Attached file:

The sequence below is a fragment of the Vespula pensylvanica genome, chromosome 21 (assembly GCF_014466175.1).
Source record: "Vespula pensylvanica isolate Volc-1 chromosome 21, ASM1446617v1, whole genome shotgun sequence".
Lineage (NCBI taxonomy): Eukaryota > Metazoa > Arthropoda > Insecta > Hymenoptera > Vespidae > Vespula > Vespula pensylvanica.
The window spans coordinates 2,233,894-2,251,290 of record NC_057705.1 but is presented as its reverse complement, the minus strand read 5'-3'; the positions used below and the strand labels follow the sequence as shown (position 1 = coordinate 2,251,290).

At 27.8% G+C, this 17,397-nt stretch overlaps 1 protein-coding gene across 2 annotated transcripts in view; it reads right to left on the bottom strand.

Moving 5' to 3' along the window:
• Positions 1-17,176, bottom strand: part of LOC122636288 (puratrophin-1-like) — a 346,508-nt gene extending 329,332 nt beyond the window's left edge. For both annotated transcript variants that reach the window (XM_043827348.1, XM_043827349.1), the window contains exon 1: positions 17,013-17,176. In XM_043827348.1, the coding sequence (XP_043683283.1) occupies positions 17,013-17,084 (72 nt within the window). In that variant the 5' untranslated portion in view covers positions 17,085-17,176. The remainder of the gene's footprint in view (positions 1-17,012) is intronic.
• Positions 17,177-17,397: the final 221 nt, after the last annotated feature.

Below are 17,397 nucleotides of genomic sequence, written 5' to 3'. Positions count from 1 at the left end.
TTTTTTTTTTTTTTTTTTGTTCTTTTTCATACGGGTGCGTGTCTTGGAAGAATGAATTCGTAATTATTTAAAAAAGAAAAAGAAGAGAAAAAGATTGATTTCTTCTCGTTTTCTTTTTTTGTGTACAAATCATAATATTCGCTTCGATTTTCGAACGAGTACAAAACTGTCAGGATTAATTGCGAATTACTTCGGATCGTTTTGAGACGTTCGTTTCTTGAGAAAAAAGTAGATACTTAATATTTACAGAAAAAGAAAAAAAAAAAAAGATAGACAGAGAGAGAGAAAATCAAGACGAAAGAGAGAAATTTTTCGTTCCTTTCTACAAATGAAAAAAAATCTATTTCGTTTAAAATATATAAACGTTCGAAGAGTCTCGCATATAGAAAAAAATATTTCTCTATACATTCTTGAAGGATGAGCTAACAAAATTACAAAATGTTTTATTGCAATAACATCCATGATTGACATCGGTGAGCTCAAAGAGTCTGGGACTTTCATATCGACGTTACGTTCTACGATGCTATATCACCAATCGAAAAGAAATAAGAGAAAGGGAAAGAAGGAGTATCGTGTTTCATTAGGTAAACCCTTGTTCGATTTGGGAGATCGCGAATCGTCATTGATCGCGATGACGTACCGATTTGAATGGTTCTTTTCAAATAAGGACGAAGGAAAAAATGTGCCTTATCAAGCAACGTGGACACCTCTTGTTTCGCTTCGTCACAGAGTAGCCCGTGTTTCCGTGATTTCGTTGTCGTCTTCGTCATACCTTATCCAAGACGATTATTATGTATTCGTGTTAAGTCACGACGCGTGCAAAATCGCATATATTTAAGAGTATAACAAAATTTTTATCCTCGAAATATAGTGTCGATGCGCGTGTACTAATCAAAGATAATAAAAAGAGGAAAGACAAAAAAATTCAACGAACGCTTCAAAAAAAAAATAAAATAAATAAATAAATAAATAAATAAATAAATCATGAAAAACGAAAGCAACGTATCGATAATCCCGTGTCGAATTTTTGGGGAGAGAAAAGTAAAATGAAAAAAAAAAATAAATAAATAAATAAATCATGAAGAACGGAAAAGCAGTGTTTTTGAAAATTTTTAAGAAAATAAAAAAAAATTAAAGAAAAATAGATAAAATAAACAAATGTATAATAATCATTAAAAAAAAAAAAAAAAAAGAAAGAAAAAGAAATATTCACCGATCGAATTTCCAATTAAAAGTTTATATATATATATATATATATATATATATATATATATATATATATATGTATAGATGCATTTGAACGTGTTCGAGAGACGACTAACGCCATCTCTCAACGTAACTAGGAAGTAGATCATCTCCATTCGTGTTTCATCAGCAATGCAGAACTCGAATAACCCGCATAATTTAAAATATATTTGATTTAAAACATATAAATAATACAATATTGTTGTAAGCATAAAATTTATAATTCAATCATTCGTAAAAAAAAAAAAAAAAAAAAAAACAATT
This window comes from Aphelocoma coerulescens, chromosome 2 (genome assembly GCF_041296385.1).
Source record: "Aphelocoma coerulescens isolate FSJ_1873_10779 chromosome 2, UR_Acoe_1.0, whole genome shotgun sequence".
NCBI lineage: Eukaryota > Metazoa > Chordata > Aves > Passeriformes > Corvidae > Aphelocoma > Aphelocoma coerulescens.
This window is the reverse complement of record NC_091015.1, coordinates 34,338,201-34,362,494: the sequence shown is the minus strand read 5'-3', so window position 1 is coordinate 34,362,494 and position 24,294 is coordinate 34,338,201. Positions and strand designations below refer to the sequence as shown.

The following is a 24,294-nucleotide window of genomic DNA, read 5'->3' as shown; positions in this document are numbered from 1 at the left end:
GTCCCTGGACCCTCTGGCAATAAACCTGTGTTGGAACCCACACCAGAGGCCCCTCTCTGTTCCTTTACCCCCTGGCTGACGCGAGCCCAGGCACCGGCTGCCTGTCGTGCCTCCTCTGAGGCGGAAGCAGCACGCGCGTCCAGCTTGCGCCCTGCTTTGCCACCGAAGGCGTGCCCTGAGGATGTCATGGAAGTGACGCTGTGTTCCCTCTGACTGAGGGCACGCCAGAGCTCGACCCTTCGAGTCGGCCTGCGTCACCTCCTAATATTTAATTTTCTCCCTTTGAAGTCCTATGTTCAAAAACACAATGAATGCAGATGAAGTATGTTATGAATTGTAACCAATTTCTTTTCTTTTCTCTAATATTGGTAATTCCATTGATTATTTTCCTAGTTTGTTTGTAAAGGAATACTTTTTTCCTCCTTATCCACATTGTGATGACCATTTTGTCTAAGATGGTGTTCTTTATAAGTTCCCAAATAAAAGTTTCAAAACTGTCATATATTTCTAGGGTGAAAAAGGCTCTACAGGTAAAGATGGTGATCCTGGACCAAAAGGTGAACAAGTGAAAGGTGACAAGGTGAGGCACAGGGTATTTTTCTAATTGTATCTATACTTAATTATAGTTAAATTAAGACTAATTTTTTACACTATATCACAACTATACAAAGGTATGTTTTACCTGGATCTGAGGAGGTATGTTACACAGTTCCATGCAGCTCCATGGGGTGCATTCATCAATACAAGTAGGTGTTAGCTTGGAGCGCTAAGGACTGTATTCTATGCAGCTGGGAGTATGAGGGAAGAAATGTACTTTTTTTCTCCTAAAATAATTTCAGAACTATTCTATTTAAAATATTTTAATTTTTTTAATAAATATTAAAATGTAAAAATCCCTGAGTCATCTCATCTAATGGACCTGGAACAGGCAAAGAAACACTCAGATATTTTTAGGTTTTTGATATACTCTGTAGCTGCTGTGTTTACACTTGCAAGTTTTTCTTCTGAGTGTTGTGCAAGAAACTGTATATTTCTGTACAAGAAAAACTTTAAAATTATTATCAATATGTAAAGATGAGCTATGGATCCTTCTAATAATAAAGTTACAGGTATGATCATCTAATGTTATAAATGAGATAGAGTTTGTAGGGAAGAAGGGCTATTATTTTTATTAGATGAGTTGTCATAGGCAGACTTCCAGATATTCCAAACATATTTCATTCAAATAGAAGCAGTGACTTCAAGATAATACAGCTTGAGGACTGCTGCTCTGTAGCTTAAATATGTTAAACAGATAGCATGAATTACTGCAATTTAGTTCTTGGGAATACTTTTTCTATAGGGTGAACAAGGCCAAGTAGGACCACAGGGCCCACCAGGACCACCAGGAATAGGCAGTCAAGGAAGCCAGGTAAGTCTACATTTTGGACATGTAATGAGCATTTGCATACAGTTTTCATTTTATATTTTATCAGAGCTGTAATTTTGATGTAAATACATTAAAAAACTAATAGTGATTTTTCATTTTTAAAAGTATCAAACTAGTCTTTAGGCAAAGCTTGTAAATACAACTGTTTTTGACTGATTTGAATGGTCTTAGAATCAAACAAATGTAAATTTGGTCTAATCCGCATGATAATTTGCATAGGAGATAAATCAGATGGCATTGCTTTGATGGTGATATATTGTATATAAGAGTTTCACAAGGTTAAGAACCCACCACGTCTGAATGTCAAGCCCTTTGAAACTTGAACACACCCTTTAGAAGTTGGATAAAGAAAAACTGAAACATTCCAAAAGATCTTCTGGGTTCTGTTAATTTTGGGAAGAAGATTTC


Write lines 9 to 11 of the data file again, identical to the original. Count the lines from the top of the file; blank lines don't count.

Below are 17,397 nucleotides of genomic sequence, written 5' to 3'. Positions count from 1 at the left end.
TTTTTTTTTTTTTTTTTTGTTCTTTTTCATACGGGTGCGTGTCTTGGAAGAATGAATTCGTAATTATTTAAAAAAGAAAAAGAAGAGAAAAAGATTGATTTCTTCTCGTTTTCTTTTTTTGTGTACAAATCATAATATTCGCTTCGATTTTCGAACGAGTACAAAACTGTCAGGATTAATTGCGAATTACTTCGGATCGTTTTGAGACGTTCGTTTCTTGAGAAAAAAGTAGATACTTAATATTTACAGAAAAAGAAAAAAAAAAAAAGATAGACAGAGAGAGAGAAAATCAAGACGAAAGAGAGAAATTTTTCGTTCCTTTCTACAAATGAAAAAAAATCTATTTCGTTTAAAATATATAAACGTTCGAAGAGTCTCGCATATAGAAAAAAATATTTCTCTATACATTCTTGAAGGATGAGCTAACAAAATTACAAAATGTTTTATTGCAATAACATCCATGATTGACATCGGTGAGCTCAAAGAGTCTGGGACTTTCATATCGACGTTACGTTCTACGATGCTATATCACCAATCGAAAAGAAATAAGAGAAAGGGAAAGAAGGAGTATCGTGTTTCATTAGGTAAACCCTTGTTCGATTTGGGAGATCGCGAATCGTCATTGATCGCGATGACGTACCGATTTGAATGGTTCTTTTCAAATAAGGACGAAGGAAAAAATGTGCCTTATCAAGCAACGTGGACACCTCTTGTTTCGCTTCGTCACAGAGTAGCCCGTGTTTCCGTGATTTCGTTGTCGTCTTCGTCATACCTTATCCAAGACGATTATTATGTATTCGTGTTAAGTCACGACGCGTGCAAAATCGCATATATTTAAGAGTATAACAAAATTTTTATCCTCGAAATATAGTGTCGATGCGCGTGTACTAATCAAAGATAATAAAAAGAGGAAAGACAAAAAAATTCAACGAACGCTTCAAAAAAAAAATAAAATAAATAAATAAATAAATAAATAAATAAATCATGAAAAACGAAAGCAACGTATCGATAATCCCGTGTCGAATTTTTGGGGAGAGAAAAGTAAAATGAAAAAAAAAAATAAATAAATAAATAAATCATGAAGAACGGAAAAGCAGTGTTTTTGAAAATTTTTAAGAAAATAAAAAAAAATTAAAGAAAAATAGATAAAATAAACAAATGTATAATAATCATTAAAAAAAAAAAAAAAAAAGAAAGAAAAAGAAATATTCACCGATCGAATTTCCAATTAAAAGTTTATATATATATATATATATATATATATATATATATATATATATATATGTATAGATGCATTTGAACGTGTTCGAGAGACGACTAACGCCATCTCTCAACGTAACTAGGAAGTAGATCATCTCCATTCGTGTTTCATCAGCAATGCAGAACTCGAATAACCCGCATAATTTAAAATATATTTGATTTAAAACATATAAATAATACAATATTGTTGTAAGCATAAAATTTATAATTCAATCATTCGTAAAAAAAAAAAAAAAAAAAAAAACAATT
This window comes from Aphelocoma coerulescens, chromosome 2 (genome assembly GCF_041296385.1).